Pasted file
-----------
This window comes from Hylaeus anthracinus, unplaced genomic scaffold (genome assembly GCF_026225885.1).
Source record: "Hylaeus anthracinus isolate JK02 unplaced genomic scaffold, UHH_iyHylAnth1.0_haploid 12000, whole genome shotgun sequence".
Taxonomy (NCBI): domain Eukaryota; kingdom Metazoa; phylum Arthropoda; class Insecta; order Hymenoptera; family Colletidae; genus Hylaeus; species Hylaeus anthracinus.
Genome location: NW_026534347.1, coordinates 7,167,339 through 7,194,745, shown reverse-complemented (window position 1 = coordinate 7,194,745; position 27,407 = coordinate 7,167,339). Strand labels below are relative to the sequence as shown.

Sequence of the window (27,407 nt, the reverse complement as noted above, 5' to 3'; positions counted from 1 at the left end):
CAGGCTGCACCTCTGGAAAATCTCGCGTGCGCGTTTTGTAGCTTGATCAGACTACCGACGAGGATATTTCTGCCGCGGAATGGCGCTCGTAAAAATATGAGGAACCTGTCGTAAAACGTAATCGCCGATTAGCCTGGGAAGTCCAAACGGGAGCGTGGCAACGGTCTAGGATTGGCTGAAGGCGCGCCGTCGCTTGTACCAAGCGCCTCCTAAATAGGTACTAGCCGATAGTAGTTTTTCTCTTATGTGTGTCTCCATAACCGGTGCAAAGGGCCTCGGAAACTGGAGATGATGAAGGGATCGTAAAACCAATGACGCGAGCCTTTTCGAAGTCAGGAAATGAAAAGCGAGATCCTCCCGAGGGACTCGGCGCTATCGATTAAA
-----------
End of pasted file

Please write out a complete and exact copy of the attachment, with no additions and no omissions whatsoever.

This window comes from Hylaeus anthracinus, unplaced genomic scaffold (genome assembly GCF_026225885.1).
Source record: "Hylaeus anthracinus isolate JK02 unplaced genomic scaffold, UHH_iyHylAnth1.0_haploid 12000, whole genome shotgun sequence".
Taxonomy (NCBI): domain Eukaryota; kingdom Metazoa; phylum Arthropoda; class Insecta; order Hymenoptera; family Colletidae; genus Hylaeus; species Hylaeus anthracinus.
Genome location: NW_026534347.1, coordinates 7,167,339 through 7,194,745, shown reverse-complemented (window position 1 = coordinate 7,194,745; position 27,407 = coordinate 7,167,339). Strand labels below are relative to the sequence as shown.

Sequence of the window (27,407 nt, the reverse complement as noted above, 5' to 3'; positions counted from 1 at the left end):
CAGGCTGCACCTCTGGAAAATCTCGCGTGCGCGTTTTGTAGCTTGATCAGACTACCGACGAGGATATTTCTGCCGCGGAATGGCGCTCGTAAAAATATGAGGAACCTGTCGTAAAACGTAATCGCCGATTAGCCTGGGAAGTCCAAACGGGAGCGTGGCAACGGTCTAGGATTGGCTGAAGGCGCGCCGTCGCTTGTACCAAGCGCCTCCTAAATAGGTACTAGCCGATAGTAGTTTTTCTCTTATGTGTGTCTCCATAACCGGTGCAAAGGGCCTCGGAAACTGGAGATGATGAAGGGATCGTAAAACCAATGACGCGAGCCTTTTCGAAGTCAGGAAATGAAAAGCGAGATCCTCCCGAGGGACTCGGCGCTATCGATTAAA